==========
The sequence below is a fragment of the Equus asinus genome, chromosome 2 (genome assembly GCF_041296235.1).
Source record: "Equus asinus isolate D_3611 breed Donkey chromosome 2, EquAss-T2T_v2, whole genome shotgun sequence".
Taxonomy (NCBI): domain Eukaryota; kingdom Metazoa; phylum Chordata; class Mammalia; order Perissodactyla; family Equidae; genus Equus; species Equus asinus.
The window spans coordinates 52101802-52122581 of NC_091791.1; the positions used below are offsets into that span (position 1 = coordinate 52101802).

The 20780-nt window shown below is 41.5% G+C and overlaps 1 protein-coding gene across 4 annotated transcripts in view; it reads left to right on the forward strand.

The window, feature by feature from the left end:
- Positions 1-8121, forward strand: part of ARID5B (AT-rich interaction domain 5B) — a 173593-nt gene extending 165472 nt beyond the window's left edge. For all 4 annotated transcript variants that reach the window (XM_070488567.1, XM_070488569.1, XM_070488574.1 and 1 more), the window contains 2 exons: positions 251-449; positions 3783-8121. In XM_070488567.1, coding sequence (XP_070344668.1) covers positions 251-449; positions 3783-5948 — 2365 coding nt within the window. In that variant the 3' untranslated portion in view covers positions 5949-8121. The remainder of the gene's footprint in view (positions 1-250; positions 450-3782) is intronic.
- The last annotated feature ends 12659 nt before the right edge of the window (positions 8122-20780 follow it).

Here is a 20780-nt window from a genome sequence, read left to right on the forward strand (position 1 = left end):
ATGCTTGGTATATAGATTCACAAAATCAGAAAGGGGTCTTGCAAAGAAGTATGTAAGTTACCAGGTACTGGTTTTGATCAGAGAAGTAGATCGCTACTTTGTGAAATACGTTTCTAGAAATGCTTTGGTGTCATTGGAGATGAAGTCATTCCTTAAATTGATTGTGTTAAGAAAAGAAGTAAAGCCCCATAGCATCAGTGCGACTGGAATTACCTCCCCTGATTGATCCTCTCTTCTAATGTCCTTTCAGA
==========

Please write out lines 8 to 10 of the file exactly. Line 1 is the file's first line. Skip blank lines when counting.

- The last annotated feature ends 12659 nt before the right edge of the window (positions 8122-20780 follow it).

Here is a 20780-nt window from a genome sequence, read left to right on the forward strand (position 1 = left end):
ATGCTTGGTATATAGATTCACAAAATCAGAAAGGGGTCTTGCAAAGAAGTATGTAAGTTACCAGGTACTGGTTTTGATCAGAGAAGTAGATCGCTACTTTGTGAAATACGTTTCTAGAAATGCTTTGGTGTCATTGGAGATGAAGTCATTCCTTAAATTGATTGTGTTAAGAAAAGAAGTAAAGCCCCATAGCATCAGTGCGACTGGAATTACCTCCCCTGATTGATCCTCTCTTCTAATGTCCTTTCAGA